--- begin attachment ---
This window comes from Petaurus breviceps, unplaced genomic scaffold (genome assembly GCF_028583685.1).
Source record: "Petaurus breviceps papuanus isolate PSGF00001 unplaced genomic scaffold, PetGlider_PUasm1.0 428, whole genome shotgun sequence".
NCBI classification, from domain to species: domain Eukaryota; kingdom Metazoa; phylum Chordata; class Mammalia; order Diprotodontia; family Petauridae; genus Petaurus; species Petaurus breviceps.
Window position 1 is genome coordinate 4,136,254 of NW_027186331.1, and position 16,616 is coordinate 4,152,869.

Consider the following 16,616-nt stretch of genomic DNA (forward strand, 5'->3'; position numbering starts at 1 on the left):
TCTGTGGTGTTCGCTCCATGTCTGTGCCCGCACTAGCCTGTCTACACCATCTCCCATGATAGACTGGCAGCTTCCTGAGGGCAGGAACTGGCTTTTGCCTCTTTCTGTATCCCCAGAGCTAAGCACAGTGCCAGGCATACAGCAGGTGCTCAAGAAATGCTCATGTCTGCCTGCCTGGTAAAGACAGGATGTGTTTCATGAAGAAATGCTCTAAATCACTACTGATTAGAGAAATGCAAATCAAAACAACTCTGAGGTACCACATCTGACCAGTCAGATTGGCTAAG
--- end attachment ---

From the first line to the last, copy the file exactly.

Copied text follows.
This window comes from Petaurus breviceps, unplaced genomic scaffold (genome assembly GCF_028583685.1).
Source record: "Petaurus breviceps papuanus isolate PSGF00001 unplaced genomic scaffold, PetGlider_PUasm1.0 428, whole genome shotgun sequence".
NCBI classification, from domain to species: domain Eukaryota; kingdom Metazoa; phylum Chordata; class Mammalia; order Diprotodontia; family Petauridae; genus Petaurus; species Petaurus breviceps.
Window position 1 is genome coordinate 4,136,254 of NW_027186331.1, and position 16,616 is coordinate 4,152,869.

Consider the following 16,616-nt stretch of genomic DNA (forward strand, 5'->3'; position numbering starts at 1 on the left):
TCTGTGGTGTTCGCTCCATGTCTGTGCCCGCACTAGCCTGTCTACACCATCTCCCATGATAGACTGGCAGCTTCCTGAGGGCAGGAACTGGCTTTTGCCTCTTTCTGTATCCCCAGAGCTAAGCACAGTGCCAGGCATACAGCAGGTGCTCAAGAAATGCTCATGTCTGCCTGCCTGGTAAAGACAGGATGTGTTTCATGAAGAAATGCTCTAAATCACTACTGATTAGAGAAATGCAAATCAAAACAACTCTGAGGTACCACATCTGACCAGTCAGATTGGCTAAG